These revisions are quite large by any standard. In normal times, most job gains come in around 180k-220k which is nearly the size of the three-month average in revisions.
Figure: 4 Revisions
The chart below shows data going back to 1955. As the labor force has grown in total aggregate numbers, the recessions along the way have caused dips in the general trend. But the trend is still clearly upward.
The Covid recession can be seen as the greatest job market loss. The chart also shows how much work the labor market still requires to regain the employment level seen before Covid (top far right drawdown). As mentioned above, the job market had 152M people. That number currently sits at 148M. The job market is still 4M people short. At 200k a month, it would take almost two more years for the market to recover to pre-pandemic levels. Never mind the natural growth of employment typically seen in the economy.
In the latest period, the unemployment rate fell sharply from 4.6% to 4.2% (it was 3.5% pre-Covid). This occurred even as labor force participation increased from 61.6% to 61.8% (Figure 4).
Figure: 5 Historical Labor Market
The distribution of the workforce has changed significantly over the last 65+ years. For example, in 1955, manufacturing accounted for 30% of jobs vs 8.4% today. Education/Health Care has tripled from 5% to 16%.
Although the unemployment rate has been sharply falling over the last year (chart above), the labor force participation (61.8%) is still well below pre-pandemic levels (63.4%) and much lower than the 66% pre-financial crisis. The current trend has flatlined.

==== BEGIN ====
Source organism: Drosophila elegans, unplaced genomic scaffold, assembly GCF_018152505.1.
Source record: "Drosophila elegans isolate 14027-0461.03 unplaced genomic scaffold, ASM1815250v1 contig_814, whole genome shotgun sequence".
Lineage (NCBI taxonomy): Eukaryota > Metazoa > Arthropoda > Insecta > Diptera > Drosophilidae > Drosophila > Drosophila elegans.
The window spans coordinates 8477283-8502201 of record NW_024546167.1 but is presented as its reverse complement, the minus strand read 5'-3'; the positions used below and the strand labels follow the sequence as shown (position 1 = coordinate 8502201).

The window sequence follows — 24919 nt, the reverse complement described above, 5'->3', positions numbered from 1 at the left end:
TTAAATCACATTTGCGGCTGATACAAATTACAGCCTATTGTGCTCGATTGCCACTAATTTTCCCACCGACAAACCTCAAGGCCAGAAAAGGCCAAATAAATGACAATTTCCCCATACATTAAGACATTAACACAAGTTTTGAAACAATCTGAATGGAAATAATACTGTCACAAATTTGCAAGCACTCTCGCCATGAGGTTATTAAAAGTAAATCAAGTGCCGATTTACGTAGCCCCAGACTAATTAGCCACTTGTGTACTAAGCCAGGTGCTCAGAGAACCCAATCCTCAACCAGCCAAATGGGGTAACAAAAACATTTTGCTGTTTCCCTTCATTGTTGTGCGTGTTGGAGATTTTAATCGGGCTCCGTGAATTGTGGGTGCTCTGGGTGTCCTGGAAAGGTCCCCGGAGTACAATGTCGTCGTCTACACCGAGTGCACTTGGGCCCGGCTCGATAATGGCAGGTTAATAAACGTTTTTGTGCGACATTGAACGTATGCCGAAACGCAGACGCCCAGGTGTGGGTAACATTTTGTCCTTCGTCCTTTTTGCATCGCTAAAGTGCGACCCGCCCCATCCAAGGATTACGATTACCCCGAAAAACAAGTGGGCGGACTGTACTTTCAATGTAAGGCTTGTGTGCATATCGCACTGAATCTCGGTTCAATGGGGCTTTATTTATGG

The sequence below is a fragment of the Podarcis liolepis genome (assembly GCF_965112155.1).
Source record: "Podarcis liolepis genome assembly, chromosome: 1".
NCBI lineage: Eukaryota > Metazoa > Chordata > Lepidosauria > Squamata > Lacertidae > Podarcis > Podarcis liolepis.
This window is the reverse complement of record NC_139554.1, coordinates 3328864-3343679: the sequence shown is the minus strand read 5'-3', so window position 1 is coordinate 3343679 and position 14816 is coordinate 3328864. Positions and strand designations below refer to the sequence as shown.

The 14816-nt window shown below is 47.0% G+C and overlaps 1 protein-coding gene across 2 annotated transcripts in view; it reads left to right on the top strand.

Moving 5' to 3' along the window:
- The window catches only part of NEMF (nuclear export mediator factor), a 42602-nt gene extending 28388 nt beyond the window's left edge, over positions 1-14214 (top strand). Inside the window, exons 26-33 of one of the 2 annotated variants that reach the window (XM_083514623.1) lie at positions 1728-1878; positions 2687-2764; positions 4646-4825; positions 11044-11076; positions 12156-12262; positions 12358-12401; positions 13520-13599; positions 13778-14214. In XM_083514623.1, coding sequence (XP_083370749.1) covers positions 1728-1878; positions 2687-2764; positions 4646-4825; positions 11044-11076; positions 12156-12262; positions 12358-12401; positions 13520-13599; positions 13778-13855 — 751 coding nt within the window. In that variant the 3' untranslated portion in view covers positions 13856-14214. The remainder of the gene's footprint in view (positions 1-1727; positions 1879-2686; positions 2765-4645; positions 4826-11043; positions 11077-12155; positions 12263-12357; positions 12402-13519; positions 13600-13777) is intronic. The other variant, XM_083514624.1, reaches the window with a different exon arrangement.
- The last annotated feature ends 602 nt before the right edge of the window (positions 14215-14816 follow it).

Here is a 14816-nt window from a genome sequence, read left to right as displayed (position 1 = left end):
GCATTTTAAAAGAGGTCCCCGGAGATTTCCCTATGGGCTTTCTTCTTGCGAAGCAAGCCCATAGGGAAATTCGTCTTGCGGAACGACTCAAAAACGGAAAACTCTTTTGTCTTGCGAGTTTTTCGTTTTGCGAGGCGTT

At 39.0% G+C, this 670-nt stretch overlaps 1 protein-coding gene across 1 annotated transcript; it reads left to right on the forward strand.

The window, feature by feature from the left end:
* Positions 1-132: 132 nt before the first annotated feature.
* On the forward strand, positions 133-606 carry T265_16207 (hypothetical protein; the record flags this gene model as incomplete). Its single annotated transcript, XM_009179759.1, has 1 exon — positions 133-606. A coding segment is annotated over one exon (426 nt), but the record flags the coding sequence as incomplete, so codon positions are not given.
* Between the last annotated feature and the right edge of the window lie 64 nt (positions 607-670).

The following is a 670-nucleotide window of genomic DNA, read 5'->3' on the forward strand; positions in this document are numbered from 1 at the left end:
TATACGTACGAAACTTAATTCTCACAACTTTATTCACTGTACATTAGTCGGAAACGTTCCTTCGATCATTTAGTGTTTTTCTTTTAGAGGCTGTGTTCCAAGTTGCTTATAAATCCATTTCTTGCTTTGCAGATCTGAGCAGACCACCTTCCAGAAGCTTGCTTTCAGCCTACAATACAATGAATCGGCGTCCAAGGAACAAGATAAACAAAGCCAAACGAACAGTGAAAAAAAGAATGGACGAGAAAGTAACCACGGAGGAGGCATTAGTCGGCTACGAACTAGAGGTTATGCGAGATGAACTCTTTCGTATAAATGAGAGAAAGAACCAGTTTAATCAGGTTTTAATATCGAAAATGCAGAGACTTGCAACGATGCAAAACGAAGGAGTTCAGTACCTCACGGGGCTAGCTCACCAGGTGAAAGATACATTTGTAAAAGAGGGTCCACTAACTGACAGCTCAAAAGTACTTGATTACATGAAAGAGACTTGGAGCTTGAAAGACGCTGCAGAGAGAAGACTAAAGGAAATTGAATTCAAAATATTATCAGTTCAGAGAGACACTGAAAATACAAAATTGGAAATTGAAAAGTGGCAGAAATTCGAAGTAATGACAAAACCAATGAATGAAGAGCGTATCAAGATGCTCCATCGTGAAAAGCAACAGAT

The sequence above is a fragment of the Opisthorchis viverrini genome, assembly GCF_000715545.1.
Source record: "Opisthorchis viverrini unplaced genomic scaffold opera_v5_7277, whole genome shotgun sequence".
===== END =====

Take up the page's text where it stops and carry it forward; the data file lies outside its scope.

Figure: 6 Labor Market Distribution
What it means for Gold and Silver
Gold and silver have been hammered recently. In last month’s jobs analysis, gold showed a lot of strength in the face of a strong jobs number. It finally broke through $1800 and charged up to $1879 on hot inflation data. Unfortunately, weak-handed traders bailed when Powell was renominated. Still, a baffling move considering Powell has led the Fed to the greatest expansion of the money supply ever.
Today, gold is up but the move does not match the weakness in the report. Similar to last month where the sellers seemed exhausted, it could be possible the buyers are currently exhausted (for now). They will be back though. Currently, sentiment is still bearish, especially with a Fed that has become just a touch more hawkish in their rhetoric. This despite their actions not matching up to their words, as seen in a balance sheet that grew $126B in November.
Stepping away from the daily price moves shows a more concerning trend. As mentioned above, what if the job recovery is mostly over? The economy is still well short of full employment despite a rate nearing 4.0%. How hawkish can the Fed get into a weakening economy? How many rate hikes can the market handle before the bubble finally pops? Not many! The Fed hasn’t even stepped away, but they will be back aggressively printing if the job market shows further weakness. Gold and silver offer the protection needed against the irresponsibility on display at the Eccles Building.
Data Source: https://fred.stlouisfed.org/series/PAYEMS and also series CIVPART
Data Updated: Monthly on the first Friday of the month
Last Updated: Nov 2021